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Parent/teacher meetings and confidentiality

(61 Posts)
baffledgov Thu 23-May-13 22:22:10

I have NC'ed for this to avoid outing myself. My DC's state primary school (with which I'm very happy) has adopted a new policy of showing parents a graph chart of their child's progress at parent/teacher meetings. The chart is useful and clear and shows whether the child is meeting the expected progress levels in math, literacy, etc. It also shows where my DC stands in relation to the other children in the class.

So far, so good, but what makes me uncomfortable is that each chart also shows the names and progress levels of all the other children in the class. So as the teacher sits next to me and points to my DC's name, I can also easily see that little Freddie (an invented name!) is at the top of the class in terms of achievement, little Amaan is at the bottom, etc, etc.

Doesn't this breach confidentiality rules? I suspect that it does. I don't object to Amaan's parents knowing that he is at the bottom, but if I were Amaan's mum, I would be bloody annoyed knowing that every other parent in the class also knew that Amaan was at the bottom. So since I'm a governor at the school, I mentioned the issue at a governors' meeting. My concern was very quickly dismissed by the headteacher, staff and most of the other governors. I was told that the charts are wonderful, that all the the parents knowing where all the other children in the class stand academically wasn't a problem, and that parents should look at the name of their DC only and ignore the other names on the list. I think this is rubbish as all the names are on the same page and it is impossible not to see at least SOME of the other names and where they rank on the list. I was told that logistically it would be too time-consuming to create anonymous charts to show each parent (that is, charts that identified only their own DC by name).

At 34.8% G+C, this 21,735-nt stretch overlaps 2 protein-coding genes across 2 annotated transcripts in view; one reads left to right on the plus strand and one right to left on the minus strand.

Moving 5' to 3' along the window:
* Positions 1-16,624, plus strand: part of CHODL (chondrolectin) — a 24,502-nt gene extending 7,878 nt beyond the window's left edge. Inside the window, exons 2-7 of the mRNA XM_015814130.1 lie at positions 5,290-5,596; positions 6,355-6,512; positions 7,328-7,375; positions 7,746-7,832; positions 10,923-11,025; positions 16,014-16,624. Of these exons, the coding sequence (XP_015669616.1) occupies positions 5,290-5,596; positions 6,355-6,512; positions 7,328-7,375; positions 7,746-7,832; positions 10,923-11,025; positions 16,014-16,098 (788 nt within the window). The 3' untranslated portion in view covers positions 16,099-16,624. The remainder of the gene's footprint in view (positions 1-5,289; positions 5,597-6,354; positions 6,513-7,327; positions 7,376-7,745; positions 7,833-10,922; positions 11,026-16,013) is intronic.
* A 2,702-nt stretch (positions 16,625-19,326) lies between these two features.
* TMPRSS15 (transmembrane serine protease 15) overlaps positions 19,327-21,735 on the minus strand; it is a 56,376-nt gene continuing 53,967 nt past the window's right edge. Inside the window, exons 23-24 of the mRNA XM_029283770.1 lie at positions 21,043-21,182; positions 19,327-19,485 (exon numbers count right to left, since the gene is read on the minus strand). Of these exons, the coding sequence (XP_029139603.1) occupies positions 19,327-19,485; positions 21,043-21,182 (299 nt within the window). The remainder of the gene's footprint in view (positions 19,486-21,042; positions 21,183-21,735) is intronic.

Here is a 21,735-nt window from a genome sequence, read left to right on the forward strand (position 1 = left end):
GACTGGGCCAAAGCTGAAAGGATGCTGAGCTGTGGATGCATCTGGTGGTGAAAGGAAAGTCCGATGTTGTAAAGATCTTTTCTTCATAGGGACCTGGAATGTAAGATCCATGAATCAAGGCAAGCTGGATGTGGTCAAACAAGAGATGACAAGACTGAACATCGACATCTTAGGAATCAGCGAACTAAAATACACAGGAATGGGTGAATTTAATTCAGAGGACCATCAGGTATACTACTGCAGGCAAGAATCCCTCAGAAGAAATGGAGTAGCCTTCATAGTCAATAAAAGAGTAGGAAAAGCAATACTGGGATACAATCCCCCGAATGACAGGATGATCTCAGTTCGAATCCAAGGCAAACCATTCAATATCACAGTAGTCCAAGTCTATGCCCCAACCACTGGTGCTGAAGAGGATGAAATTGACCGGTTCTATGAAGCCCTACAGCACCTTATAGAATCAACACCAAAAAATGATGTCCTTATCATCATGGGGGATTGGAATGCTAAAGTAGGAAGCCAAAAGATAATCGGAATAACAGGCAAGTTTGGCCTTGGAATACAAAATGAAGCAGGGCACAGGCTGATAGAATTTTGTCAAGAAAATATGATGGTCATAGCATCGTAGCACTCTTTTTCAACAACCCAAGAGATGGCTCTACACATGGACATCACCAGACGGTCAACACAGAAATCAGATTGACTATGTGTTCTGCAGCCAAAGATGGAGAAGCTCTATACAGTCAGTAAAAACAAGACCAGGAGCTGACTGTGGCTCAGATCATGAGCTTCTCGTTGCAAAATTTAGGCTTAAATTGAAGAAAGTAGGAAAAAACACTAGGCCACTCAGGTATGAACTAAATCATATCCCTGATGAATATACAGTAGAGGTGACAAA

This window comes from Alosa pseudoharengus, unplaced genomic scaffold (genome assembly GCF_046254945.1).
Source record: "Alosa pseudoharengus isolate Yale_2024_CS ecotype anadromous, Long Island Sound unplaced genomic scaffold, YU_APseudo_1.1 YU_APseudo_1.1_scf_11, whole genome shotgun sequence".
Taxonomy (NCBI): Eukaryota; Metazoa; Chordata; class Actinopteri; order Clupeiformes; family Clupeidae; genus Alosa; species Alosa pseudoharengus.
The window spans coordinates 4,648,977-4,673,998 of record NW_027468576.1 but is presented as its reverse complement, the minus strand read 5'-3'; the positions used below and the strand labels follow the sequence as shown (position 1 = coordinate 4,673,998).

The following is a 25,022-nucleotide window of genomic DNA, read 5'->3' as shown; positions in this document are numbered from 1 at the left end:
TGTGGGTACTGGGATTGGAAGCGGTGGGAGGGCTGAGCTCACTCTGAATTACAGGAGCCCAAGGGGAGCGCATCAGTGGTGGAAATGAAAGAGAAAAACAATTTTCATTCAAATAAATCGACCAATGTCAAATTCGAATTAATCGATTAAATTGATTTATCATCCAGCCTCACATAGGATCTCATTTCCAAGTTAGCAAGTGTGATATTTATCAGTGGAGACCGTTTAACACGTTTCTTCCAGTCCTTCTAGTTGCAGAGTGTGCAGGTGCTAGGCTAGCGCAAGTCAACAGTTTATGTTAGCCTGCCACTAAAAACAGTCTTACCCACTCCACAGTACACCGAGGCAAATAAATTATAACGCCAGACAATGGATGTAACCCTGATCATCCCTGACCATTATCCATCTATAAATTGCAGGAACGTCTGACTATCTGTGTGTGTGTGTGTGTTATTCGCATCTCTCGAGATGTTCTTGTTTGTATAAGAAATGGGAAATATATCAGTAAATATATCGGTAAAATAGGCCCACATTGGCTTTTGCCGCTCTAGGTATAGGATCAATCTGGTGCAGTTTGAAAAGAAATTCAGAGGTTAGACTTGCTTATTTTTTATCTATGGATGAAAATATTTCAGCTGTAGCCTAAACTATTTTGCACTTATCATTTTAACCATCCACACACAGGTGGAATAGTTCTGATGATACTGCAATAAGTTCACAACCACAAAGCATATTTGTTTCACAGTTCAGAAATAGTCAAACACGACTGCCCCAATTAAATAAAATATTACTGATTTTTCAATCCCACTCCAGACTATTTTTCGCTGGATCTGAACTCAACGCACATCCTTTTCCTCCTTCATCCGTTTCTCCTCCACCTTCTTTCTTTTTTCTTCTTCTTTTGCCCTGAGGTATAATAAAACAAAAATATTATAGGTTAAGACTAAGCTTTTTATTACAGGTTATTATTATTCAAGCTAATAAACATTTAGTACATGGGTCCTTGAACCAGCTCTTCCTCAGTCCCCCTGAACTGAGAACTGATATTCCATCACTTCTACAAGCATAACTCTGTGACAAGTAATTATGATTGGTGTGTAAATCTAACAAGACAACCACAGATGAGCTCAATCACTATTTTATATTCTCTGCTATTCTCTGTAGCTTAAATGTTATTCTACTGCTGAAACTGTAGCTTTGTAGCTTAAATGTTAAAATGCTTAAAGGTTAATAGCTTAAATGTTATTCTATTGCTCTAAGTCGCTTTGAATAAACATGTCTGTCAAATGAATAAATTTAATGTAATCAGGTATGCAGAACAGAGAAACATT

So are they right? Should I stop worrying about this? I'm not concerned about my own DC's data being shared with other parents. It's just the principle of the thing that seems wrong to me.

Even my DH thinks I'm wrong about this. He has a competitive streak and declares (only half-jokingly) that he loves seeing how our own DS is outstripping some of the other children. hmm

evertonmint Thu 23-May-13 22:27:35

I'm with you 109%on this.

Have DS in Reception. I thought I would care where he is placed in class but actually have realised that all I care about is that he is progressing, and that we identify areas where he needs particular support. Its irrelevant how he's positioned to others as it tells me very little about his progress.

You don't need to know where your child is positioned relative to others to support them. You really really don't need to know where other kids are. It's none of your business. And some parents and kids can be smug/cruel about this sort of stuff. It really should not be shared.

Am actually very shocked that the school thinks this is ok.

evertonmint Thu 23-May-13 22:29:58

And if you want to keep it, the argument about it being too difficult to produce is daft. An anonymous chart would be easy - each line is numbered, teacher has list of which child is which number, tells the parents which number is their child. Anonymity preserved, only one chart needed

evertonmint Thu 23-May-13 22:30:55

And I have no idea why that says 109% rather than 100% - I sound like an apprentice candidate smile

QOD Thu 23-May-13 22:31:00

They're being lazy surely? My dd primary did this but it was dd, national average line and her CLASS average line. It's a computer program, I'm sure they can do it like that
I'd be pissed off too, that's private

baffledgov Thu 23-May-13 22:32:44

Thanks, everton. I feel the same! I was expecting the HT and chair of govs to agree with me, so I'm rather taken aback, and I'm not sure what to do next at this point. I honestly thought that my DC's teacher had made a mistake by showing us the data for all the children in the class, and now I've been told that that's official policy.

Even if you think it's good to know where your own DC ranks in the class (a notion that I, like you, don't agree with), I don't see why you need to see the PERSONAL NAMES of all the children. Why can't you be told that your DC is 7th of 30 or whatever, without seeing all the names in one long list? The more I think about it, the more pissed off I become.